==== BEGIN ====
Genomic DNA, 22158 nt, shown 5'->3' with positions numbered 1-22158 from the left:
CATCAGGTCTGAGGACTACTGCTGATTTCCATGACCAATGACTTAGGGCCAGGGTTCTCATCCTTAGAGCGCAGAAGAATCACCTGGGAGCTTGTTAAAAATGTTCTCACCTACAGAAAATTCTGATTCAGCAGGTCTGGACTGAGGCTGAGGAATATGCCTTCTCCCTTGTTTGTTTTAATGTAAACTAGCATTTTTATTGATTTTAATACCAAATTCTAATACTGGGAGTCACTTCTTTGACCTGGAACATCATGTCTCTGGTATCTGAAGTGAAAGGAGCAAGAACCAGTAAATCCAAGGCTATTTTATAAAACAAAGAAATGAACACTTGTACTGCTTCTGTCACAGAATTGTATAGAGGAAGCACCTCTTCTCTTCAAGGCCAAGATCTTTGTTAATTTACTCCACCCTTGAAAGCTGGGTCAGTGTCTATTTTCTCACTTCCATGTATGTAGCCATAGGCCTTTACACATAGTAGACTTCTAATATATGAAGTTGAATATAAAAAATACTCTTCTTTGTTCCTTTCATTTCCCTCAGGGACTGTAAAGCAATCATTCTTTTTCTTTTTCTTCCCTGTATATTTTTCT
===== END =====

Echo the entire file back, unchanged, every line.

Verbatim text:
Genomic DNA, 22158 nt, shown 5'->3' with positions numbered 1-22158 from the left:
CATCAGGTCTGAGGACTACTGCTGATTTCCATGACCAATGACTTAGGGCCAGGGTTCTCATCCTTAGAGCGCAGAAGAATCACCTGGGAGCTTGTTAAAAATGTTCTCACCTACAGAAAATTCTGATTCAGCAGGTCTGGACTGAGGCTGAGGAATATGCCTTCTCCCTTGTTTGTTTTAATGTAAACTAGCATTTTTATTGATTTTAATACCAAATTCTAATACTGGGAGTCACTTCTTTGACCTGGAACATCATGTCTCTGGTATCTGAAGTGAAAGGAGCAAGAACCAGTAAATCCAAGGCTATTTTATAAAACAAAGAAATGAACACTTGTACTGCTTCTGTCACAGAATTGTATAGAGGAAGCACCTCTTCTCTTCAAGGCCAAGATCTTTGTTAATTTACTCCACCCTTGAAAGCTGGGTCAGTGTCTATTTTCTCACTTCCATGTATGTAGCCATAGGCCTTTACACATAGTAGACTTCTAATATATGAAGTTGAATATAAAAAATACTCTTCTTTGTTCCTTTCATTTCCCTCAGGGACTGTAAAGCAATCATTCTTTTTCTTTTTCTTCCCTGTATATTTTTCT